In Jewish tradition, Sukkot is known as one of the pilgrimage festivals, one of the three times each year when people from around the Holy Land would head to Jerusalem to worship and celebrate at the ancient Temples.
The Second Temple was destroyed two millennia ago, but Sukkot continues to hold a special place in the hearts of Jews of all affiliations who live in Israel or travel there for the holiday.
In the days before Yom Kippur, sukkot of various sizes, materials and designs appear in opens spaces throughout the country. Stores selling sukkah decorations and the schach material that goes atop the temporary structure do a brisk trade. Along the sidewalks and back alleys of religious neighborhoods, religious and secular Jews buy the lulav-and-etrog sets from merchants who offer a variety of palm fronds, willow leaves, etc.
A haredi man, above, Sukkot materials in hand, passes an Arab man at the Damascus Gate, the major entrance to the Old City of Jerusalem in the Arab section of east Jerusalem.
During the intermediate days of the holiday, Israel is filled with the sounds of daily concerts and musicians who perform on street corners throughout the capital.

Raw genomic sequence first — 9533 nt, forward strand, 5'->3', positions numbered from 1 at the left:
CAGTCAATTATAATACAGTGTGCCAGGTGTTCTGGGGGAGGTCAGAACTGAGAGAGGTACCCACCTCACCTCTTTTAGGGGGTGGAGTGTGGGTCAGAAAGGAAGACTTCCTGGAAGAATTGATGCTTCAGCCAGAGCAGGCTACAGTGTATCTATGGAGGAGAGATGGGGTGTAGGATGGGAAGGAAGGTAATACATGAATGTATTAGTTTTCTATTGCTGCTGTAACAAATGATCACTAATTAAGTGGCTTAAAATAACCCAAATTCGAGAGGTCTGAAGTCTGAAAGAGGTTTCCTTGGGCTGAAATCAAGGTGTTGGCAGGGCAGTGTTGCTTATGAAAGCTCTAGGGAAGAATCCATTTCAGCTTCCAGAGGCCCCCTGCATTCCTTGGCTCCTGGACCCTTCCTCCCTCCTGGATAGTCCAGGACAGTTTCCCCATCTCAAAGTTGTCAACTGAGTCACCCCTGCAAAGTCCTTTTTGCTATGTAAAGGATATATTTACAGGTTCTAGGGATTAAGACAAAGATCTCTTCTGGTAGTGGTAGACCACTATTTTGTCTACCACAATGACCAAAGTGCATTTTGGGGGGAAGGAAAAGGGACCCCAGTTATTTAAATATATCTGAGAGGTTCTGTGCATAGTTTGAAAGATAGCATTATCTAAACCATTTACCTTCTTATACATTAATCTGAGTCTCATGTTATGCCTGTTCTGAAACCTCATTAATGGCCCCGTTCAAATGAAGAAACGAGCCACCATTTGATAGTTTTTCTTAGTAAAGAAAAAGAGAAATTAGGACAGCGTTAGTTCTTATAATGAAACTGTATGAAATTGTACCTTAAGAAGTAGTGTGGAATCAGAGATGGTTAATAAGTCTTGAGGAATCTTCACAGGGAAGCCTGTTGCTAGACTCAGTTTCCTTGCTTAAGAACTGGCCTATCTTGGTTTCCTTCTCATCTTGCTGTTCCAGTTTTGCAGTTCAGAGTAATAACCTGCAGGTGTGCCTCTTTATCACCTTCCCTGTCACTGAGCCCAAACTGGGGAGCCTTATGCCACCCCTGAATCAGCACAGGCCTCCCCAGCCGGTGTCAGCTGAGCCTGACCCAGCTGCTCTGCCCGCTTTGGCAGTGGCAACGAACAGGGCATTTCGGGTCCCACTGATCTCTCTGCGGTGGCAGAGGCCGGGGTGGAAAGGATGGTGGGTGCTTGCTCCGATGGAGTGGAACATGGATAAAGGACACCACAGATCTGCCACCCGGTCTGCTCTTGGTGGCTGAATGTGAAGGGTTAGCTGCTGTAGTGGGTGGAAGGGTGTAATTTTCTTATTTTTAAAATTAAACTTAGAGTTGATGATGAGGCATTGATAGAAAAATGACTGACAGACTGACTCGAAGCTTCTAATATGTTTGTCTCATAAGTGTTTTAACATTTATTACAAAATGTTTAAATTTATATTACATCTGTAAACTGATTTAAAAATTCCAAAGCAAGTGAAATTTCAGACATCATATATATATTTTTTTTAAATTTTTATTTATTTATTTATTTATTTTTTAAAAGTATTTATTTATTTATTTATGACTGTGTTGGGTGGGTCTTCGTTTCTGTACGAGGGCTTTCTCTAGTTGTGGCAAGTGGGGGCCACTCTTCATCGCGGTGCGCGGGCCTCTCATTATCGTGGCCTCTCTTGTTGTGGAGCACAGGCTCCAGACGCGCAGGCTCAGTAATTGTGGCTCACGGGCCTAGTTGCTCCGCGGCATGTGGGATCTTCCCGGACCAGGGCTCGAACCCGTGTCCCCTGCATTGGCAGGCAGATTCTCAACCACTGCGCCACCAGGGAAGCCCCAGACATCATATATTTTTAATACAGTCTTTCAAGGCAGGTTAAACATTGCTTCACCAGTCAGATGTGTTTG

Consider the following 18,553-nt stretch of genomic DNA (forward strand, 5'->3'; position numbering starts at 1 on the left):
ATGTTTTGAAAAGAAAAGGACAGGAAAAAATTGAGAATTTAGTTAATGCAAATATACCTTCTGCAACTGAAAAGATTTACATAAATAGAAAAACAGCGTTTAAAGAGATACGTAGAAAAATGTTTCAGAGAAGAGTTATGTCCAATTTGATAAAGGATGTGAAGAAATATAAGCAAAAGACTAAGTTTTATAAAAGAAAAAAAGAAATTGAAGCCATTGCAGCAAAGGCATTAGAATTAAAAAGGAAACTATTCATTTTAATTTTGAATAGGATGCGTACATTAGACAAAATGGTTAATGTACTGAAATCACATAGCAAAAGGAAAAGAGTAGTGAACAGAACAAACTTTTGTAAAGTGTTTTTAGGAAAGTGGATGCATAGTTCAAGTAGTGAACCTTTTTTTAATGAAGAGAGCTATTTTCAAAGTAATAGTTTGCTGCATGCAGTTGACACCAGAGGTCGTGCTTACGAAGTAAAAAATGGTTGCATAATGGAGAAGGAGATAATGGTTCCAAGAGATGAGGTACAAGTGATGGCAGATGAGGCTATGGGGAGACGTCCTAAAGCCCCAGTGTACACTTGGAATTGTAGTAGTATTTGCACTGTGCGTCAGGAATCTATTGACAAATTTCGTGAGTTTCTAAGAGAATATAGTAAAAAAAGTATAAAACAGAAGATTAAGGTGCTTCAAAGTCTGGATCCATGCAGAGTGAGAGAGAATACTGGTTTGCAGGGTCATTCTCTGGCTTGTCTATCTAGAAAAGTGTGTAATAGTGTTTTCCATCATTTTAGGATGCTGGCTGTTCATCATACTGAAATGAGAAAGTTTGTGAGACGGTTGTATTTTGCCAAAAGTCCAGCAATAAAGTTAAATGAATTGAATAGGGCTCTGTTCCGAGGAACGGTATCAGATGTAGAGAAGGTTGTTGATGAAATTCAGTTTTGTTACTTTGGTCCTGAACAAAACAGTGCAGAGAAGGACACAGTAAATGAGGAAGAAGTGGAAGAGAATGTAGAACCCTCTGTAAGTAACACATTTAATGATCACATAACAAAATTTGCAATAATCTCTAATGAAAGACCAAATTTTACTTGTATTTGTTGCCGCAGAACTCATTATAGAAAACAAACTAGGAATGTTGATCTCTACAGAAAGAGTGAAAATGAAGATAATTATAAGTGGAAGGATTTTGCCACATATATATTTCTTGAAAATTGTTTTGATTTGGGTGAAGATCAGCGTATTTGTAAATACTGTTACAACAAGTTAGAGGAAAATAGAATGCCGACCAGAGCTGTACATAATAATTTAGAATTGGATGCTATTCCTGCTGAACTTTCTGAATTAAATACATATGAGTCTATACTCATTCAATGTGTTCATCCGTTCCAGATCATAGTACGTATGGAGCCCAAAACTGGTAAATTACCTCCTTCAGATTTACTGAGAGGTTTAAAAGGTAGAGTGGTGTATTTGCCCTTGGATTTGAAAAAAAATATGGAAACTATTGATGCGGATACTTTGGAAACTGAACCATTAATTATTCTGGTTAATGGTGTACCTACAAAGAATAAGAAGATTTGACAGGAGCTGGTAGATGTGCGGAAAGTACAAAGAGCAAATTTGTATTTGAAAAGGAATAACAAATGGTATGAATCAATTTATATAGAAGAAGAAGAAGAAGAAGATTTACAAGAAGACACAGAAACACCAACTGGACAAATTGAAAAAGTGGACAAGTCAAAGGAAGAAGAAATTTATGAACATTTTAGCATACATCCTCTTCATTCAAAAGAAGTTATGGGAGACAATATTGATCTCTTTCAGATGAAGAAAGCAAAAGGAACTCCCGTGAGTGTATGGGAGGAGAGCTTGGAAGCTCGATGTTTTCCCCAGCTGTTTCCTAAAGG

Websites are replete with pictures of mammoth etrogim (bigger than the owner’s head) and with what-to-do-on-Sukkot advice. Among the country’s cultural offerings: a dance festival at Mitzpeh Ramon, a storytelling festival near Tel Aviv, a puppet theater and film festival in Holon, a two-day jazz marathon on Jerusalem’s Jaffa Road, an exhibition of miniature sukkot in Safed and a music festival in Abu Gosh, an Arab village near Jerusalem.
And Christian supporters of Israel have their own Sukkot-time event each year — the Feast of Tabernacles march of solidarity, sponsored by the International Christian Embassy, through the streets of Jerusalem.